Brand Builders Scour Amazon for New Products

With billions in funding and similar value propositions, companies like Perch are helping brands scale
Brand Builders Scour Amazon for New Products
Perch CEO Chris Bell

Like most things in retail, the process of launching and growing a brand has been disrupted. From product development to marketing and the supply chain, brand building today can be achieved by methods vastly different from those classically trained in the ways of major CPG companies.

Credit the internet for the monumental shift that eliminated barriers to entry that previously favored large, established companies. To compete, an entrepreneur with a dream faced an uphill battle to secure appointments with demanding buyers at multiple retailers’ headquarters. Then, if the product was deemed worthy, there were advertising commitments and sell-through guarantees to meet that retailers could justify based on the scarcity of physical shelf space.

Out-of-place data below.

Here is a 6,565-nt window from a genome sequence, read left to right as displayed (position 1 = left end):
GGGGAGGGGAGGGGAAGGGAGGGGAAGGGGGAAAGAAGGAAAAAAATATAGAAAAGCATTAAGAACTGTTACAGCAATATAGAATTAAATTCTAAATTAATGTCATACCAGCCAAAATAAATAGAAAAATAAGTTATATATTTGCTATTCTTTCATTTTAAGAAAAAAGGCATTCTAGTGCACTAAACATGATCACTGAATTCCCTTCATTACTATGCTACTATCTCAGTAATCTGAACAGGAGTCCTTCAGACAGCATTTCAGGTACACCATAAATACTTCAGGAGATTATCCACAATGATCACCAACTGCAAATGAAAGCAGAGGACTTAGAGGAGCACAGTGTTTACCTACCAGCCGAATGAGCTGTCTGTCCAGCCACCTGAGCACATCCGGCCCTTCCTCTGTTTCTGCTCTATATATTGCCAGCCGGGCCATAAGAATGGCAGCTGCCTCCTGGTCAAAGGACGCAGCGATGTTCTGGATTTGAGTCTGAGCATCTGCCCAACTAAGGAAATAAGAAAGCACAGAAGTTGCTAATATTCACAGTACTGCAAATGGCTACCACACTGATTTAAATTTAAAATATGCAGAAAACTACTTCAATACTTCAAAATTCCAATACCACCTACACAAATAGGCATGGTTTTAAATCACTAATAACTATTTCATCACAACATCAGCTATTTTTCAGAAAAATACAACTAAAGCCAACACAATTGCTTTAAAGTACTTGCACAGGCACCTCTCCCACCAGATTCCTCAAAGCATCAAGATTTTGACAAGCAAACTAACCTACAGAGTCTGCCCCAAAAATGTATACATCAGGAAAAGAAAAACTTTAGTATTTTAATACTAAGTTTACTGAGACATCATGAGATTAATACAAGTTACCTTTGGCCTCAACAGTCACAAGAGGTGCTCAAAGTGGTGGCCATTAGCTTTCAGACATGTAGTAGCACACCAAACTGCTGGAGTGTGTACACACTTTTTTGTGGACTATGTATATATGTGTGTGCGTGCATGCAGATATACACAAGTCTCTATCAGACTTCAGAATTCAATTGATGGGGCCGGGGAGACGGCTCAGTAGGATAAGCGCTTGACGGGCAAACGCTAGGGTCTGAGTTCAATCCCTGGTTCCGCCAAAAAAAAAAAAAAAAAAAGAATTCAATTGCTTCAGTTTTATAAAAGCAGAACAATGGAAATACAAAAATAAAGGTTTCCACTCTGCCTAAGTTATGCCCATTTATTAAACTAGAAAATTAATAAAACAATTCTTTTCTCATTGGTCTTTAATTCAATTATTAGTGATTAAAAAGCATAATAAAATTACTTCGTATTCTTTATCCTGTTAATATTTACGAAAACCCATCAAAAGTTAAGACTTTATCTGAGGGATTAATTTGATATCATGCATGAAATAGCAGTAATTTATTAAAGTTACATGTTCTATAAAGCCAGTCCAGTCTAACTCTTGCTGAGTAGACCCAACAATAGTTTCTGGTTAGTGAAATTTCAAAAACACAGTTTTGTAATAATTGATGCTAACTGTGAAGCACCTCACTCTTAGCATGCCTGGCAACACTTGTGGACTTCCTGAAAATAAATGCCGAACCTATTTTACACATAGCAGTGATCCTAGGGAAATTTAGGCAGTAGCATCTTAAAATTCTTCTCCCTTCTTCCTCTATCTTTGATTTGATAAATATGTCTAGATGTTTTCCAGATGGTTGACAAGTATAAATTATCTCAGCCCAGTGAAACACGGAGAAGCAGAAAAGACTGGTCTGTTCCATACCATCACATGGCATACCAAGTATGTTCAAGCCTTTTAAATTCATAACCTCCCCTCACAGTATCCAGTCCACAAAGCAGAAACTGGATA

Not so with the internet, and more specifically, the advent of Amazon’s third-party marketplace. Suddenly, an entrepreneur with an idea and access to contract manufacturing facilities or a steady flow of products could set up shop in the Amazon marketplace. It gained access to the world’s largest loyalty program in Prime, the nation’s dominant product discovery platform; sophisticated marketing capabilities; and a world-class supply chain focused on ever-faster delivery times.